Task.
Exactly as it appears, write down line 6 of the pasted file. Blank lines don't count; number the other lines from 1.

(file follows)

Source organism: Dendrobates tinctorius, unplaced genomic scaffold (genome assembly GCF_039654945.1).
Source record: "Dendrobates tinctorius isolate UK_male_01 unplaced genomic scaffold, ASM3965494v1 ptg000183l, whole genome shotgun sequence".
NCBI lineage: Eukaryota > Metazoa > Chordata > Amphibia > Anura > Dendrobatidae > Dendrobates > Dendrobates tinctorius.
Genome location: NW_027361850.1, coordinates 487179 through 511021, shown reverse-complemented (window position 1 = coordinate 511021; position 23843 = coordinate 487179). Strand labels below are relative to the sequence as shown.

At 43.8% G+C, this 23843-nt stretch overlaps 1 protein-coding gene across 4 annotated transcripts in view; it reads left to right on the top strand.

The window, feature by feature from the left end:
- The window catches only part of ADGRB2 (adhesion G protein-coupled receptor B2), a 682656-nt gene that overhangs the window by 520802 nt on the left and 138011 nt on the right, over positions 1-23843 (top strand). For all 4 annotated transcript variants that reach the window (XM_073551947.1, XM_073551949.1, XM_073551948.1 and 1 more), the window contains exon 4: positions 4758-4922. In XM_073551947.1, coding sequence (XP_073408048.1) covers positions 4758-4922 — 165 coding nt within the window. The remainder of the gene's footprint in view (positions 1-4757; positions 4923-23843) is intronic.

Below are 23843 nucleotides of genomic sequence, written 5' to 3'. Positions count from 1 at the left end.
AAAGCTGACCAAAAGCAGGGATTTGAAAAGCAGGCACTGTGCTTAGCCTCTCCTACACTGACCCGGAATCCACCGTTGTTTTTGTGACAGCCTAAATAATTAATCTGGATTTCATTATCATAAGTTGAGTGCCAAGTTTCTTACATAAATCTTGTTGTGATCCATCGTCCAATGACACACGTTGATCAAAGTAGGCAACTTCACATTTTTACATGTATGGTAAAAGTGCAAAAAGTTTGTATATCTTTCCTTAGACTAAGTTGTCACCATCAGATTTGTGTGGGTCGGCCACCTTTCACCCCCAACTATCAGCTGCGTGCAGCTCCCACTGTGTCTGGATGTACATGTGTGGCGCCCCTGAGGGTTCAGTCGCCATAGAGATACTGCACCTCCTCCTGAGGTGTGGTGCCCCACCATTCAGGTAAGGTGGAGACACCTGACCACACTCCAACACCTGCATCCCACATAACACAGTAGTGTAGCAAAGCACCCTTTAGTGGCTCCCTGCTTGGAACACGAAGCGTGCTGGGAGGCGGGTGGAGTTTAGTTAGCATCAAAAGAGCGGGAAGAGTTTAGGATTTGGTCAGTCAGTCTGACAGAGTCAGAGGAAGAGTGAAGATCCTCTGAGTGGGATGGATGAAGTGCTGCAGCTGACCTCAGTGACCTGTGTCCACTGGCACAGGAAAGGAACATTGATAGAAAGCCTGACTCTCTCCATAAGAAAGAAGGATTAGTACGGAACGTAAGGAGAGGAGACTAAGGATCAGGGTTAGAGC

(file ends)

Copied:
The window, feature by feature from the left end: